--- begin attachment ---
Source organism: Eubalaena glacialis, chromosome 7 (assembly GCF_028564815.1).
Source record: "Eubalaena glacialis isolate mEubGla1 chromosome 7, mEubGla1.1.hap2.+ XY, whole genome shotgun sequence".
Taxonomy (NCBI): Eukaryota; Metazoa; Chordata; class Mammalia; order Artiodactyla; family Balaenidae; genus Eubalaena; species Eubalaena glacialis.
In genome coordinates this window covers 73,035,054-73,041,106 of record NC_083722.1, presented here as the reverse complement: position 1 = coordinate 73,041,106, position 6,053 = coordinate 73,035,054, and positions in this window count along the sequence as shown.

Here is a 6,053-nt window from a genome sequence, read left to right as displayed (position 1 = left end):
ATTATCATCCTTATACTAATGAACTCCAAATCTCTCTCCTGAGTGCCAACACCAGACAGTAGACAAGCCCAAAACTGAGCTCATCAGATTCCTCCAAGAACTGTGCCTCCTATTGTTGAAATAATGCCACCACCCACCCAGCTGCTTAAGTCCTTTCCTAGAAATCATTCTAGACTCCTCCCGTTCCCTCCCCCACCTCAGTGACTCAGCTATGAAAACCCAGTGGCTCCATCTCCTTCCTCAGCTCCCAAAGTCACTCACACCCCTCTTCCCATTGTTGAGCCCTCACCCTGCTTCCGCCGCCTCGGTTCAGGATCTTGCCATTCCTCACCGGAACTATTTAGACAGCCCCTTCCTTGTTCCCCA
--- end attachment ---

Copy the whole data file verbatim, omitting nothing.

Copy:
Source organism: Eubalaena glacialis, chromosome 7 (assembly GCF_028564815.1).
Source record: "Eubalaena glacialis isolate mEubGla1 chromosome 7, mEubGla1.1.hap2.+ XY, whole genome shotgun sequence".
Taxonomy (NCBI): Eukaryota; Metazoa; Chordata; class Mammalia; order Artiodactyla; family Balaenidae; genus Eubalaena; species Eubalaena glacialis.
In genome coordinates this window covers 73,035,054-73,041,106 of record NC_083722.1, presented here as the reverse complement: position 1 = coordinate 73,041,106, position 6,053 = coordinate 73,035,054, and positions in this window count along the sequence as shown.

Here is a 6,053-nt window from a genome sequence, read left to right as displayed (position 1 = left end):
ATTATCATCCTTATACTAATGAACTCCAAATCTCTCTCCTGAGTGCCAACACCAGACAGTAGACAAGCCCAAAACTGAGCTCATCAGATTCCTCCAAGAACTGTGCCTCCTATTGTTGAAATAATGCCACCACCCACCCAGCTGCTTAAGTCCTTTCCTAGAAATCATTCTAGACTCCTCCCGTTCCCTCCCCCACCTCAGTGACTCAGCTATGAAAACCCAGTGGCTCCATCTCCTTCCTCAGCTCCCAAAGTCACTCACACCCCTCTTCCCATTGTTGAGCCCTCACCCTGCTTCCGCCGCCTCGGTTCAGGATCTTGCCATTCCTCACCGGAACTATTTAGACAGCCCCTTCCTTGTTCCCCA